In the spotlight: These are the names tipped to be the next Scottish Labour leader

We take a look at who might take Kezia Dugdale’s place as Scottish Labour leader

FOLLOWING Kezia Dugdale’s surprise resignation as leader of Scottish Labour, there is no shortage of possible candidates to replace her.

Dugdale herself became leader in 2015 after defeating Ken Macintosh with 72 per cent of the vote, following a relatively uncrowded leadership election.

Candidates for Scottish Labour leadership can be either MSPs, MPs, or MEPs. In order to be nominated, candidates require at least 15 per cent support from Labour MSPs, MPs and MEPs.

“Over the coming weeks the Scottish Executive Committee of the Labour Party will decide the process and timetable for a leadership election.” Scottish Labour Party General Secretary Brian Roy

In a press release sent out this morning, General Secretary of the Scottish Labour Party Brian Roy said: “Over the coming weeks the Scottish Executive Committee of the Labour Party will decide the process and timetable for a leadership election.”

Ahead of the coming leadership battle, CommonSpace takes a look at some of the likely candidates for Scottish Labour’s next leader.

Alex Rowley

Dugdale’s erstwhile deputy and the current interim leader of Scottish Labour following Dugdale’s resignation, Rowley was first elected to the Scottish Parliament in the January 2014 Cowdenbeath by-election. He lost his seat to Annabelle Ewing and the SNP in the 2016 Scottish parliamentary election, but was re-elected as an additional member for Mid-Scotland and Fife.

Rowley’s positions as deputy and now interim leader of Scottish Labour make him an obvious contender.

Rowley, a former protégé of Gordon Brown, to whom he was an assistant and election agent, has also previously been a Fife councillor, an education officer for the TUC and a general secretary of Scottish Labour between 1998 and 1999. His daughter, Danielle Rowley, was elected as a Labour MP for Midlothian in the 2017 General Election.

Rowley is seen by some as having a more open mind to constitutional reform than most of his Scottish Labour peers. After Labour’s disappointing result in the 2016 Scottish election, Rowley backed home rule for Scotland, stressing that Labour could not longer “ignore the constitution”.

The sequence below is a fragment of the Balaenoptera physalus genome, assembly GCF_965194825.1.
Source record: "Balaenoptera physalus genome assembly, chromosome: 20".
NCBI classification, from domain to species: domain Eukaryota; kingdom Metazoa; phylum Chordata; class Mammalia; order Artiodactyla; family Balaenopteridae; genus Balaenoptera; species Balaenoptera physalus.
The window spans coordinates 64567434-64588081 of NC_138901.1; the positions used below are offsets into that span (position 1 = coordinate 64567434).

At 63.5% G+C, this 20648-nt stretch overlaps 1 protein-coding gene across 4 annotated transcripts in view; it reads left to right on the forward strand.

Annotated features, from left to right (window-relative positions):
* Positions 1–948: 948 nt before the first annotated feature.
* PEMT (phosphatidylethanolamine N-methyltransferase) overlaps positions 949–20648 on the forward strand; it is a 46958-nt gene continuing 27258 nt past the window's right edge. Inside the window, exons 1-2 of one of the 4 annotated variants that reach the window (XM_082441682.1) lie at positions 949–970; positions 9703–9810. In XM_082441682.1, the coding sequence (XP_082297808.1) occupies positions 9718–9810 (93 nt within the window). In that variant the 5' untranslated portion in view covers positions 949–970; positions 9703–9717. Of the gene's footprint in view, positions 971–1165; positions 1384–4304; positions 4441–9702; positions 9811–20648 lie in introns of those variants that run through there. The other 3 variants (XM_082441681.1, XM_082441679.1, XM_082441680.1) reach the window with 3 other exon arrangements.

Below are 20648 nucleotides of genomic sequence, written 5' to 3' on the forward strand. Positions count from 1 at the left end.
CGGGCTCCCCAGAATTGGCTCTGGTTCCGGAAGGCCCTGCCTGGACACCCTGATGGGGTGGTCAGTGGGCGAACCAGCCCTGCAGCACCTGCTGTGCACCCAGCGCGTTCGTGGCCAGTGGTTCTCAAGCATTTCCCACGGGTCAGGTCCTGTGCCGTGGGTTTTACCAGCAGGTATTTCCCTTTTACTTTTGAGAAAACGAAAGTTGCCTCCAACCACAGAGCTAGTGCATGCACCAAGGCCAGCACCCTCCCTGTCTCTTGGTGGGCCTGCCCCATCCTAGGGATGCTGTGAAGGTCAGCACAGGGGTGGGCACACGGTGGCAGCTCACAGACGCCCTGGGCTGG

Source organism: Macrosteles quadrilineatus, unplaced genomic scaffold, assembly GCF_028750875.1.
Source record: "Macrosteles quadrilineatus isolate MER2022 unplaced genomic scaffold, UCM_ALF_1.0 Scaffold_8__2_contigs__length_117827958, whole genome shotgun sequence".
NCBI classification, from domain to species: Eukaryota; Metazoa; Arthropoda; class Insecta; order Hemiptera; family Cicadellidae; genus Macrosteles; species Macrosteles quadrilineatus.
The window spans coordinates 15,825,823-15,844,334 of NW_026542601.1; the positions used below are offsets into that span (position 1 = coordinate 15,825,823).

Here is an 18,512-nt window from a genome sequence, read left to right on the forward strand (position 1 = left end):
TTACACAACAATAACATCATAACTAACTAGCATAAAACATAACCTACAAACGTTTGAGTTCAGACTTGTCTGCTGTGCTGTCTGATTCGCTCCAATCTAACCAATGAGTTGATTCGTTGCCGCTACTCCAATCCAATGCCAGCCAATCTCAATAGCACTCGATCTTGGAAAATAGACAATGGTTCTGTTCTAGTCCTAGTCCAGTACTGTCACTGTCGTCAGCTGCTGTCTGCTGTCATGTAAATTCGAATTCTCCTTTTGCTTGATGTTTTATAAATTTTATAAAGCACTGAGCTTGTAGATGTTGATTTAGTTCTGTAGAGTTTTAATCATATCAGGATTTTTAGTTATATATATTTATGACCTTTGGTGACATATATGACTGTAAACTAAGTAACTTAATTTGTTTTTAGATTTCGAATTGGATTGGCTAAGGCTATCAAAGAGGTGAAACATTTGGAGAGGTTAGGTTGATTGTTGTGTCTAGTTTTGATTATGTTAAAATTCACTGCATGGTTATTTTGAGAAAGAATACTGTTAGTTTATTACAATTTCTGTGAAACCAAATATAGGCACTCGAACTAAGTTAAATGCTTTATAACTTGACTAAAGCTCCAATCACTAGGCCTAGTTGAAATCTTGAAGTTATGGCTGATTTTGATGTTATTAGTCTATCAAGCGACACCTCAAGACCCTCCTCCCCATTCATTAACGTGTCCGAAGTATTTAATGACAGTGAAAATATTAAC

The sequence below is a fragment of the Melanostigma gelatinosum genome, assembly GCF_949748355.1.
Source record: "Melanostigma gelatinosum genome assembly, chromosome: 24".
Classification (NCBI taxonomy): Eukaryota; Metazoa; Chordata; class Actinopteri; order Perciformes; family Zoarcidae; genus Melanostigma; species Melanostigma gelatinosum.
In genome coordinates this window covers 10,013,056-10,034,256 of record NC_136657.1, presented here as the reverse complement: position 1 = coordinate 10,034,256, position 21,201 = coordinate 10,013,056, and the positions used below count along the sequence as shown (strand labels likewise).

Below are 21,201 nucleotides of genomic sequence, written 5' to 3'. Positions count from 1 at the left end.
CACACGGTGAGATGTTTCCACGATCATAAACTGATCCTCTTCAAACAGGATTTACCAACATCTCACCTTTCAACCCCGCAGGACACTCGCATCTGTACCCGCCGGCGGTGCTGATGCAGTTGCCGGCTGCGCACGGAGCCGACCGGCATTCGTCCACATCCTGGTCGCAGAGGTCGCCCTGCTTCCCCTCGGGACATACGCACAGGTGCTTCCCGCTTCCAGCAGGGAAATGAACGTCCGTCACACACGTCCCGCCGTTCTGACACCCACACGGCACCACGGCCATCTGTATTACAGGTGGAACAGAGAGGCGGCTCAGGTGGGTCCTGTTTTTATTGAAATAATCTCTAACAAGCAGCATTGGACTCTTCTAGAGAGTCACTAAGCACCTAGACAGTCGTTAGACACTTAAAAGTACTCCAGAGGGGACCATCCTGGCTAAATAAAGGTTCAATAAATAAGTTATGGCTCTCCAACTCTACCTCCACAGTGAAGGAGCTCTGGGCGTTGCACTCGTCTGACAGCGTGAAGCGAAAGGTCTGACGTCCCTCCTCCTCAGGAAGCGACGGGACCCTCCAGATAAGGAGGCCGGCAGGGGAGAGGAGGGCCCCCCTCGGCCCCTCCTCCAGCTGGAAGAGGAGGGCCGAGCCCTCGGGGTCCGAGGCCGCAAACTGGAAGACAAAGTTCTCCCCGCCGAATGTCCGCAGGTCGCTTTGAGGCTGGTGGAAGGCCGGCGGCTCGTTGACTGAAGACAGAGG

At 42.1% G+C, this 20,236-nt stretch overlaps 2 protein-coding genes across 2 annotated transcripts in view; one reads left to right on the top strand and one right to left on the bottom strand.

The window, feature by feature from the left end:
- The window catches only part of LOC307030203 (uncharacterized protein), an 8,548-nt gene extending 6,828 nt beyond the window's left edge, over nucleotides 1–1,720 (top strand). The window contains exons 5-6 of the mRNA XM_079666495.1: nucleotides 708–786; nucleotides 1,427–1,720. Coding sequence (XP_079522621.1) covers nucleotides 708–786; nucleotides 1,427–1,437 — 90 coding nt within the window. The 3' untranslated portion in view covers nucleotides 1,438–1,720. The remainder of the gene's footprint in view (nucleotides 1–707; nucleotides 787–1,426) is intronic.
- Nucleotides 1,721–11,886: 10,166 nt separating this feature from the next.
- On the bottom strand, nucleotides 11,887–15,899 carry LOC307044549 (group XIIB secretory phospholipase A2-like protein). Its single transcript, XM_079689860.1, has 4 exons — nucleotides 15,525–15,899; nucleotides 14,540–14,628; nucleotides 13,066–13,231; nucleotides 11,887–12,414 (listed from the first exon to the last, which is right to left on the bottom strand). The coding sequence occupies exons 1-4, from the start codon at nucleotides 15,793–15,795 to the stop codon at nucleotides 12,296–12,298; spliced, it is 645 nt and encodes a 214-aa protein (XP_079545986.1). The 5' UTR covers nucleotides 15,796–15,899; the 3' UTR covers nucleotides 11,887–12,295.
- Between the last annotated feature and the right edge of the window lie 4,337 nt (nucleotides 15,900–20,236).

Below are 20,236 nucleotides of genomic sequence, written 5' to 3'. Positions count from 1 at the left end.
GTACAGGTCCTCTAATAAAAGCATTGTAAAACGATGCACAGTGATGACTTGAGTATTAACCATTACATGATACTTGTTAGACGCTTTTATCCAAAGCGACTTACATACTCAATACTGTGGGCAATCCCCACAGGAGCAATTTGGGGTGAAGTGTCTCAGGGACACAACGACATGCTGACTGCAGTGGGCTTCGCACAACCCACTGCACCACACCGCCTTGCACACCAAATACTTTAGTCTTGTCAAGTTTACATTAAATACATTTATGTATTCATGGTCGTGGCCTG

Rowley also argued that Nicola Sturgeon had the right to call a second independence referendum, saying he would “not oppose” such a move, given that the SNP had highlighted Brexit as a potential trigger for another referendum in their manifesto. Later in 2016 he was accused of u-turning on this position when he called for the “distraction” of a second vote to be shelved.

Rowley’s positions as deputy and now interim leader of Scottish Labour make him an obvious contender. This is also not the first time Rowley has been considered as a possible leader. In 2016, former Labour special advisor Paul Sinclair predicted on BBC Scotland that Rowley – who he described as “a man whose ambition is in inverse proportion to his ability” – would challenge Dugdale in the aftermath of Corbyn’s victory over Owen Smith’s leadership challenge.

Rowley was unavailable for comment at the time of publication.

Neil Findlay

Neil Findlay, an MSP for Lothian first elected in 2011, has previously been shadow cabinet secretary for fair work, skills and training, shadow cabinet secretary for health and shadow minister for skills and learning. He is also the convenor of Scottish Labour’s Campaign for Socialism and was the Scottish election chief for Jeremy Corbyn during the 2015 Labour leadership campaign.

Findlay has often been considered a potential leader for Scottish Labour, particularly since he stood against Jim Murphy for the position in 2014 after Findlay’s preferred candidate, Gordon Brown, ruled himself out of the running. Since Dugdale’s resignation last night, many on social media have been speculating over his possible candidacy.

“I will not be putting put my name forward in this election.” Labour MSP Neil Findlay

However, during a Twitter conversation with the Scottish writer and commentator Gerry Hassan last night, Findlay wrote: “I have said repeatedly I will NEVER stand for any leadership position again”.